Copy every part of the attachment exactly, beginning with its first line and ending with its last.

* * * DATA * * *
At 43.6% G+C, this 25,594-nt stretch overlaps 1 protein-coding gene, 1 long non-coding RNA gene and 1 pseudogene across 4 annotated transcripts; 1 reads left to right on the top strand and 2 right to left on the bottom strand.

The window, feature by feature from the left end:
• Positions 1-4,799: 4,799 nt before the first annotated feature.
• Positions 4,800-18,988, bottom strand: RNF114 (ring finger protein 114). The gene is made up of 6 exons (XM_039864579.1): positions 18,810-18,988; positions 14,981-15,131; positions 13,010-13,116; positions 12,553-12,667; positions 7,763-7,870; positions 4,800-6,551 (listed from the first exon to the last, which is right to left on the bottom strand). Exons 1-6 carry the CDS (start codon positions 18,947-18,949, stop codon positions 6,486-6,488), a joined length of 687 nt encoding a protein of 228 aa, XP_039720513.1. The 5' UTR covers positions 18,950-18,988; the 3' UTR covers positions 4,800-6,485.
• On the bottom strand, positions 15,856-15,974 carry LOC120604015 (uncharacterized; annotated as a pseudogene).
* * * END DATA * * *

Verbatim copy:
At 43.6% G+C, this 25,594-nt stretch overlaps 1 protein-coding gene, 1 long non-coding RNA gene and 1 pseudogene across 4 annotated transcripts; 1 reads left to right on the top strand and 2 right to left on the bottom strand.

The window, feature by feature from the left end:
• Positions 1-4,799: 4,799 nt before the first annotated feature.
• Positions 4,800-18,988, bottom strand: RNF114 (ring finger protein 114). The gene is made up of 6 exons (XM_039864579.1): positions 18,810-18,988; positions 14,981-15,131; positions 13,010-13,116; positions 12,553-12,667; positions 7,763-7,870; positions 4,800-6,551 (listed from the first exon to the last, which is right to left on the bottom strand). Exons 1-6 carry the CDS (start codon positions 18,947-18,949, stop codon positions 6,486-6,488), a joined length of 687 nt encoding a protein of 228 aa, XP_039720513.1. The 5' UTR covers positions 18,950-18,988; the 3' UTR covers positions 4,800-6,485.
• On the bottom strand, positions 15,856-15,974 carry LOC120604015 (uncharacterized; annotated as a pseudogene).